“There is a musical Cuba close to poetry, not so masculine and visceral”

Ariel Bringuez He promises to fill the Philharmonic Theater with his “Cuban Nostalgia” next Friday, December 9, starting at 8.30pm. The Cuban saxophonist, who has lived in Madrid for fifteen years, has taken classic themes and songs from his homeland and passed them through the jazz filter, recreating the atmosphere of cosmopolitan Havana from the 40s and 50s of the last century.

–In “Cuban Nostalgia” weighs more Cuban music or jazz?

– “Cuban Nostalgia”, which is one of my albums, is a retrospective look at Cuba. I have been living in Madrid for many years and this album was made thinking where I come from, where to offer my art, from a closer place. It’s like looking at Cuba and wondering where I’m from, where I’m from and what I bring. Sure, it’s a more intimate Cuba. I like poetry and I’ve been writing since I was a child, there’s poetry in the musical. It’s somewhere in between, between Cuba and jazz. It takes the tradition of Cuban music and mixes it with American jazz, the aesthetics of the 40s or 50s, those songs by Nat King Cole or “Buena Vista Social Club”.

–You have collaborated with many musicians.

–In Spain I worked with Javier Colina, one of the greatest double bass players in the world. I was playing on his project and he is an inspiration and inspiration. He has played with Bebo Valdés and with El Cigala. My grandfather was a truly amazing saxophonist and I grew up listening to many songs. He not only taught me the songs, but also how to approach them. Cuba is a very musical country, understanding music as a culture and as a way of living and sharing. I wanted to make a record that had those connections.

-With the pandemicthe shooting time was extended with this one worked.

– One of the Asturians I love the most, Nuria Becerra, made me take up this project again. The album was ready and after working with her I took over the project and started presenting it in many places. We are going to Bulgaria in a week, we just arrived from Germany, now we are going to play at the Madrid Jazz Festival…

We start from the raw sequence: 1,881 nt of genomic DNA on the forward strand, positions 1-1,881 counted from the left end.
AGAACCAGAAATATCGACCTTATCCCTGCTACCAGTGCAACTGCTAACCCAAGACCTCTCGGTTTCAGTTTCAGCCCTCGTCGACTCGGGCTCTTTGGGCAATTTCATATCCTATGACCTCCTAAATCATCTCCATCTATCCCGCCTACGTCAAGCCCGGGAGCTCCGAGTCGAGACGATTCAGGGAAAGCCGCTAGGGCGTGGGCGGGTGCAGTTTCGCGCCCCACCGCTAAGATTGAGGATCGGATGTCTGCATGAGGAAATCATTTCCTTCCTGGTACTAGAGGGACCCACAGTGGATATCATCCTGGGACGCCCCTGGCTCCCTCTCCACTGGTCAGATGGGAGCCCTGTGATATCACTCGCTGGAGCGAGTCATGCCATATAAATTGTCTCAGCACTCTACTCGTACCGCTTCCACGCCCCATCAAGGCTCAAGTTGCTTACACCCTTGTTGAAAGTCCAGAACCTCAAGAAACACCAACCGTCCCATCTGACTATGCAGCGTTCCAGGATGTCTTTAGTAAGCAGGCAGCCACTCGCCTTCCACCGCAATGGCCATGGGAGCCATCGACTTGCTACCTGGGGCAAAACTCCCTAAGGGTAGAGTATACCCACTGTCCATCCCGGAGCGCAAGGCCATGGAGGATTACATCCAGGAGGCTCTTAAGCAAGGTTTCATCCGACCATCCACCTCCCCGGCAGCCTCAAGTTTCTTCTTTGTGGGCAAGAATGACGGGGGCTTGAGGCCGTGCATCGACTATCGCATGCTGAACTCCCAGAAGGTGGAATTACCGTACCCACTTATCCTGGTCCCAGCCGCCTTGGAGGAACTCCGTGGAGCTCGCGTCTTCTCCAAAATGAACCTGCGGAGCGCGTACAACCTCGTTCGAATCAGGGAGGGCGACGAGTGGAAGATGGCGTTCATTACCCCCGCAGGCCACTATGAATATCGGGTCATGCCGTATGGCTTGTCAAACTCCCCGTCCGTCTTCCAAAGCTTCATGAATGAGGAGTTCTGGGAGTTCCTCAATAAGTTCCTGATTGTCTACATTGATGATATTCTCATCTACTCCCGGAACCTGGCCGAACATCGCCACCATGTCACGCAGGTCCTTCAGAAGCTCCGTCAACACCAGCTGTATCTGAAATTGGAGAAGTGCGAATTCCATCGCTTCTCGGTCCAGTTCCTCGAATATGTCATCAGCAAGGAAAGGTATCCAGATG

–How did you combine jazz and Cuban melodies and rhythms?

–The jazz I use is conceptual, it has improvisation and what we did is take songs from Cuba, that had that whispery and intimate point and do little arrangements. I took Cuban roots and gave them a jazz bath. There is a musical Cuba close to poetry, it is not the one with such a masculine and visceral explosion.

–His grandfather was also a great saxophonist.

–My grandfather was the director of a mythical band in central Cuba, an atypical son band, and they created a new Cuban son sound. They have traveled extensively around the world. It was like a second crop of “Buena Vista Social Club”. My grandfather is a point of reference for the Cuban sax. Those old men are full of stories.

–And sometimes I play in Asturias.

-Yup. There are a lot of people there from Santa Clara, where my family is from. I feel like drinking cider and eating fabada. On an artistic level, my training was in Cuba, the Cuba that I will teach is the one that I already bring from my travels around the world, a Cuba that supports a universal sentiment, strongly influenced by music from all over the world. The miscegenation in Cuba is infinite: Africans arrived, Chinese began to pass, Europeans who stayed on the island… On a biological level, when we mix, the species is strengthened and art is a reflection of the human being. Music passes through the human being.

–Pablo Milanés, a great Cuban and universal musician, passed away a few days ago.

–I have several arrangements by Pablo Milanés, out of admiration and respect, and how powerful his music seems to me now. I accept death as a part of life, but this death shook me. In person I once shared the stage with him and he was gorgeous and super loving.

–He arrives in Oviedo with a band he has been collaborating with for some time.

–And the Oviedo concert catches us at the climax of the relationship. I am super lucky to share my life with these musicians.

–How is Cuban music received in Northern Europe, where do they also play?

–The reception we get in countries like Germany is proof that music is a universal language. If you tell the truth and do honest work, it shows. We go on stage and that’s a ceremony. The week before the concert in Bulgaria it was sold out.

What music do you like to listen to when you are not working?

–I am fed by folk music from all over the world, I am obsessed with that ethnic point, and jazz, drumming, singing…

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